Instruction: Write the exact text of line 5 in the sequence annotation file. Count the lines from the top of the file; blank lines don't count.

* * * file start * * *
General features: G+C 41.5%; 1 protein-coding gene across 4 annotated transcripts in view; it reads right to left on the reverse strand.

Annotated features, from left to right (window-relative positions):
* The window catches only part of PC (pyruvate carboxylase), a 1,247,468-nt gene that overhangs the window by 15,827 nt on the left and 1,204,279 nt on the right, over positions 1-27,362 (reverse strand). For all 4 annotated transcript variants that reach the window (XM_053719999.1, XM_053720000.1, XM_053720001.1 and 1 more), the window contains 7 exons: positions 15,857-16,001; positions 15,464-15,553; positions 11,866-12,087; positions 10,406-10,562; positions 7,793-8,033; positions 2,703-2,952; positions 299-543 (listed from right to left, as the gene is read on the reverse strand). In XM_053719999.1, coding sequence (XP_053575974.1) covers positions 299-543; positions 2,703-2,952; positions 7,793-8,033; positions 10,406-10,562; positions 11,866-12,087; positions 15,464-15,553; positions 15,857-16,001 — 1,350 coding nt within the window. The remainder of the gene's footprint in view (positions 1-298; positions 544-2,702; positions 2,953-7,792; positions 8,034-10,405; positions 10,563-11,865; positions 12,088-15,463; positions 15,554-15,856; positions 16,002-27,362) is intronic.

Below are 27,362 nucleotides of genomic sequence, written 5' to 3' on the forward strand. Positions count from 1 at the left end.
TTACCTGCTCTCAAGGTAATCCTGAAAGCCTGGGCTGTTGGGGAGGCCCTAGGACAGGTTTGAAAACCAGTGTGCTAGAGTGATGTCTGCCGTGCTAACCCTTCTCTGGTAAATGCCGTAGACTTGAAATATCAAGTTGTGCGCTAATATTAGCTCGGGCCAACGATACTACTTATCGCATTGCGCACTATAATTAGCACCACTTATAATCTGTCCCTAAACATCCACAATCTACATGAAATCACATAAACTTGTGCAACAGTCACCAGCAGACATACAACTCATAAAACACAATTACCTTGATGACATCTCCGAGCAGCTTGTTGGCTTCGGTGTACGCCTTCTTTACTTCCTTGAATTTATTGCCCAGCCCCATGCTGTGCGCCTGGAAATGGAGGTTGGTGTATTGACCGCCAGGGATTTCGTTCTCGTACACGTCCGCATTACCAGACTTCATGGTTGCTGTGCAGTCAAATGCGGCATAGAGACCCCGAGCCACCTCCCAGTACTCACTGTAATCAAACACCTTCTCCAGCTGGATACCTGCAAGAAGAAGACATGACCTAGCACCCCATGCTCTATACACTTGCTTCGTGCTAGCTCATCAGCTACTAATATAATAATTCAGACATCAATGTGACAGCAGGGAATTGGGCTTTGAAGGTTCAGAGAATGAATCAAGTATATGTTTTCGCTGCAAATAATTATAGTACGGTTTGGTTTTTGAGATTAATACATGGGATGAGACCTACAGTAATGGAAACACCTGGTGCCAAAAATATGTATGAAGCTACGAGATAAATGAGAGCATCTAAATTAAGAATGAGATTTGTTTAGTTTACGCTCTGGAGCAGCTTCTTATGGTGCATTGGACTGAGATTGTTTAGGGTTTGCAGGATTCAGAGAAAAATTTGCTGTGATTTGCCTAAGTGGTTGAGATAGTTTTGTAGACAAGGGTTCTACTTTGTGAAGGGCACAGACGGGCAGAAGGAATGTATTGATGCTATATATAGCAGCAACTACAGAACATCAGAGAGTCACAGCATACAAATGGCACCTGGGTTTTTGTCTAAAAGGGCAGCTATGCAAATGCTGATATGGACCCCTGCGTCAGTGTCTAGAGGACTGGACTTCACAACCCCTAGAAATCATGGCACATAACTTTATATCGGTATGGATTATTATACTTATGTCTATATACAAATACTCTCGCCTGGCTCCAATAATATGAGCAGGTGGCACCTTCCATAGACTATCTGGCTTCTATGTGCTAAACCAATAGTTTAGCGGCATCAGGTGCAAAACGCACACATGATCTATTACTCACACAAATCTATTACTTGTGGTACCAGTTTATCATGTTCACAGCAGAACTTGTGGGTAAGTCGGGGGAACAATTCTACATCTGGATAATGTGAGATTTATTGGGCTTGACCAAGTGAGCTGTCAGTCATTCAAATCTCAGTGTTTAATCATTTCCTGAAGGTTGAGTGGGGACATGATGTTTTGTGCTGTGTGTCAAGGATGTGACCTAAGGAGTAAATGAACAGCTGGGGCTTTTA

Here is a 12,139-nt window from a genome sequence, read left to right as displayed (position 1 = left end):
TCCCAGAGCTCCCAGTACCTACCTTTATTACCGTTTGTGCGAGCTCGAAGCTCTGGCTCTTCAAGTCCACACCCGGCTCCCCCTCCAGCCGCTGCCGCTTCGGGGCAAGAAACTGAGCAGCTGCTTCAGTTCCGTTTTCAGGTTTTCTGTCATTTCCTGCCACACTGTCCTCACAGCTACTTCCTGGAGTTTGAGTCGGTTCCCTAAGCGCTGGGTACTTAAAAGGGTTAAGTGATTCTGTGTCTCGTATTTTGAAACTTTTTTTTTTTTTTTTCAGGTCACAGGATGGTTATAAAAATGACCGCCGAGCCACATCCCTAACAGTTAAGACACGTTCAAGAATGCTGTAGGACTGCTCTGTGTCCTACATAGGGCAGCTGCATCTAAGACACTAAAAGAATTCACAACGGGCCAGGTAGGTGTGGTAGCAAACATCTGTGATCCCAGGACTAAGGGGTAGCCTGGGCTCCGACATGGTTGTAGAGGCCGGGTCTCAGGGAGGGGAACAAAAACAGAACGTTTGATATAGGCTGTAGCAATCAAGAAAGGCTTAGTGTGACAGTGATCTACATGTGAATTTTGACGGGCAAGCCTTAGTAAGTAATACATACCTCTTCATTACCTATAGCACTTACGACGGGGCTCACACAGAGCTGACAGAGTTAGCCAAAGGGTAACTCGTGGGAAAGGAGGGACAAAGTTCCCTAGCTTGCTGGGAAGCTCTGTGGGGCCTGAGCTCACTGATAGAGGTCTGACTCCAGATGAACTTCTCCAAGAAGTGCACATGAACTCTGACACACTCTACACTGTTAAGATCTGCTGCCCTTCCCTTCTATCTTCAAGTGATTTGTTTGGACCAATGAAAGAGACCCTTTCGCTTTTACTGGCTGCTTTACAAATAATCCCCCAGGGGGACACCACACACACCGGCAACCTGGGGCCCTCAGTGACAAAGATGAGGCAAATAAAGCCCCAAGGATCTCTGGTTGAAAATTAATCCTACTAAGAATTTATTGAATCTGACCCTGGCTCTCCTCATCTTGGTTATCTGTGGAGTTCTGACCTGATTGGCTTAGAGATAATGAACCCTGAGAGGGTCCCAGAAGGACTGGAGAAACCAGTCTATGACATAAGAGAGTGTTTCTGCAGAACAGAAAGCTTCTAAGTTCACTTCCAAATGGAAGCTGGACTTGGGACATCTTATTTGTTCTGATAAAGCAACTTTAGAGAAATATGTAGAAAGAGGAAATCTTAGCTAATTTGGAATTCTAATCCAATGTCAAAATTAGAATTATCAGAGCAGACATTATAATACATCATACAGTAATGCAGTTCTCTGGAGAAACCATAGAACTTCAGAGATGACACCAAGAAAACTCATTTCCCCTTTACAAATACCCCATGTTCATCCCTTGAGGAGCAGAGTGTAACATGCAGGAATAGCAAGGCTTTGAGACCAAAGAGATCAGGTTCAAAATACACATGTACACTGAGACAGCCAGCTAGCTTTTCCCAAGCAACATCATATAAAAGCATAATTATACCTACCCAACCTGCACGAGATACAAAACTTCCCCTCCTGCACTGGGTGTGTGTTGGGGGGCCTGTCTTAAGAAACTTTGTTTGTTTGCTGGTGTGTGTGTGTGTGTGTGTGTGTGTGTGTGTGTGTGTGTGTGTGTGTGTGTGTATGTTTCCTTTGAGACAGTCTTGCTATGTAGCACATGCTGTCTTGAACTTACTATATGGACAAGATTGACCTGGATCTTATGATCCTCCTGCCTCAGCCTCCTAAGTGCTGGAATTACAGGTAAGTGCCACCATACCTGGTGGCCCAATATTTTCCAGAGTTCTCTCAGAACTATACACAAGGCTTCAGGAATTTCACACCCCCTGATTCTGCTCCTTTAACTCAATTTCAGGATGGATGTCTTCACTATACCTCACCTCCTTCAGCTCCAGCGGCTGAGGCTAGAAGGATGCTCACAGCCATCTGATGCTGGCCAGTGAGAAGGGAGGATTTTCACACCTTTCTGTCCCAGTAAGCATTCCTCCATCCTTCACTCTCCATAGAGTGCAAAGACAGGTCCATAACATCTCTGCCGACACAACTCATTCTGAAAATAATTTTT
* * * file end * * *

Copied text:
TTACCTGCTCTCAAGGTAATCCTGAAAGCCTGGGCTGTTGGGGAGGCCCTAGGACAGGTTTGAAAACCAGTGTGCTAGAGTGATGTCTGCCGTGCTAACCCTTCTCTGGTAAATGCCGTAGACTTGAAATATCAAGTTGTGCGCTAATATTAGCTCGGGCCAACGATACTACTTATCGCATTGCGCACTATAATTAGCACCACTTATAATCTGTCCCTAAACATCCACAATCTACATGAAATCACATAAACTTGTGCAACAGTCACCAGCAGACATACAACTCATAAAACACAATTACCTTGATGACATCTCCGAGCAGCTTGTTGGCTTCGGTGTACGCCTTCTTTACTTCCTTGAATTTATTGCCCAGCCCCATGCTGTGCGCCTGGAAATGGAGGTTGGTGTATTGACCGCCAGGGATTTCGTTCTCGTACACGTCCGCATTACCAGACTTCATGGTTGCTGTGCAGTCAAATGCGGCATAGAGACCCCGAGCCACCTCCCAGTACTCACTGTAATCAAACACCTTCTCCAGCTGGATACCTGCAAGAAGAAGACATGACCTAGCACCCCATGCTCTATACACTTGCTTCGTGCTAGCTCATCAGCTACTAATATAATAATTCAGACATCAATGTGACAGCAGGGAATTGGGCTTTGAAGGTTCAGAGAATGAATCAAGTATATGTTTTCGCTGCAAATAATTATAGTACGGTTTGGTTTTTGAGATTAATACATGGGATGAGACCTACAGTAATGGAAACACCTGGTGCCAAAAATATGTATGAAGCTACGAGATAAATGAGAGCATCTAAATTAAGAATGAGATTTGTTTAGTTTACGCTCTGGAGCAGCTTCTTATGGTGCATTGGACTGAGATTGTTTAGGGTTTGCAGGATTCAGAGAAAAATTTGCTGTGATTTGCCTAAGTGGTTGAGATAGTTTTGTAGACAAGGGTTCTACTTTGTGAAGGGCACAGACGGGCAGAAGGAATGTATTGATGCTATATATAGCAGCAACTACAGAACATCAGAGAGTCACAGCATACAAATGGCACCTGGGTTTTTGTCTAAAAGGGCAGCTATGCAAATGCTGATATGGACCCCTGCGTCAGTGTCTAGAGGACTGGACTTCACAACCCCTAGAAATCATGGCACATAACTTTATATCGGTATGGATTATTATACTTATGTCTATATACAAATACTCTCGCCTGGCTCCAATAATATGAGCAGGTGGCACCTTCCATAGACTATCTGGCTTCTATGTGCTAAACCAATAGTTTAGCGGCATCAGGTGCAAAACGCACACATGATCTATTACTCACACAAATCTATTACTTGTGGTACCAGTTTATCATGTTCACAGCAGAACTTGTGGGTAAGTCGGGGGAACAATTCTACATCTGGATAATGTGAGATTTATTGGGCTTGACCAAGTGAGCTGTCAGTCATTCAAATCTCAGTGTTTAATCATTTCCTGAAGGTTGAGTGGGGACATGATGTTTTGTGCTGTGTGTCAAGGATGTGACCTAAGGAGTAAATGAACAGCTGGGGCTTTTA